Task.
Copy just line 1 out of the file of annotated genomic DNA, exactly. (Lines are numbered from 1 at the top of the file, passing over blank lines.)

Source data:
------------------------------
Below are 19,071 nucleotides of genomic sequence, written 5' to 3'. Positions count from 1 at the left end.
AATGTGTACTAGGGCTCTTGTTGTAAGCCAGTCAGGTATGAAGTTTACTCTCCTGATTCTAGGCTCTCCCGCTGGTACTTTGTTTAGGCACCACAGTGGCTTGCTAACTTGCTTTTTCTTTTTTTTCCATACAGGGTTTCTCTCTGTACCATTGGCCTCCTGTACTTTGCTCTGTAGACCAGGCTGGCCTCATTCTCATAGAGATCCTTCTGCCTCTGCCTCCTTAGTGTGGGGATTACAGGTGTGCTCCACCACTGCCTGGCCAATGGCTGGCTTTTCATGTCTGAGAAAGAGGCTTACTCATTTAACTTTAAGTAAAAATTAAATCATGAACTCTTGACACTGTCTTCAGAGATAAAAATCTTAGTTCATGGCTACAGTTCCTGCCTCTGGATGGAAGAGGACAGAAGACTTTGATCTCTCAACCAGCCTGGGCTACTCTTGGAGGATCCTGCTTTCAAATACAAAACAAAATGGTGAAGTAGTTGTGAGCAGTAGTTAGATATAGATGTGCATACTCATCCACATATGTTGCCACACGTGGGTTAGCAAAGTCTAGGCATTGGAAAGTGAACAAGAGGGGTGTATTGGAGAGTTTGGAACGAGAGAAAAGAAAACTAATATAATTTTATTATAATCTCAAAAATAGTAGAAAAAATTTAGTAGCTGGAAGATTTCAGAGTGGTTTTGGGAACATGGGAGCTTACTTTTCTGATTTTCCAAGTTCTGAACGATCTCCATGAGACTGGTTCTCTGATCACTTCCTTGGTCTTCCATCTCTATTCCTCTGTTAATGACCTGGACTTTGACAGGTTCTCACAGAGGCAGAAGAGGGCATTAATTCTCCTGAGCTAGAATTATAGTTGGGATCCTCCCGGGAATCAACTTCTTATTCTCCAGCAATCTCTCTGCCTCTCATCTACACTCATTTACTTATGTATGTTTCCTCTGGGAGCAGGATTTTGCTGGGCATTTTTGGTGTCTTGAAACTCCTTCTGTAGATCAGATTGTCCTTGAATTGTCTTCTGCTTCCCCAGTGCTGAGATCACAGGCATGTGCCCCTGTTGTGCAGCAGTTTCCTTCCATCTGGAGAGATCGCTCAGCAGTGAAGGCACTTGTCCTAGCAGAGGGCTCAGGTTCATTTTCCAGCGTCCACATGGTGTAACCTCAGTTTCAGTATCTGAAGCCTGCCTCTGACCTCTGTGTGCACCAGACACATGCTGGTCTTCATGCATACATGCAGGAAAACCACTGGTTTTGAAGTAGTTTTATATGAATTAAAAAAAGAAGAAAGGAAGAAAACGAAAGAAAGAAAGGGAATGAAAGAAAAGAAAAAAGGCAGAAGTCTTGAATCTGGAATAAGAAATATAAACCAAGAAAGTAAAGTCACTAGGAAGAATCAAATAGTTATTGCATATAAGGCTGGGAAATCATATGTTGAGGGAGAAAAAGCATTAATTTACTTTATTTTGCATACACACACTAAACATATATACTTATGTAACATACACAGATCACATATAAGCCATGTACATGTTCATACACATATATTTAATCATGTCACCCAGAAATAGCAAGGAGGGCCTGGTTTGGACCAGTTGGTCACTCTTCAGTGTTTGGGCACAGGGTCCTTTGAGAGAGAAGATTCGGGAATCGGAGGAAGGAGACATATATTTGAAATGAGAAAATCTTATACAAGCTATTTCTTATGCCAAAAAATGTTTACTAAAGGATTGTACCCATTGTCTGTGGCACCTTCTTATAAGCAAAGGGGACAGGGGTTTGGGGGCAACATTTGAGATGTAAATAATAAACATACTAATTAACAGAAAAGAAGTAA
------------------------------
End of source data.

Below are 19,071 nucleotides of genomic sequence, written 5' to 3'. Positions count from 1 at the left end.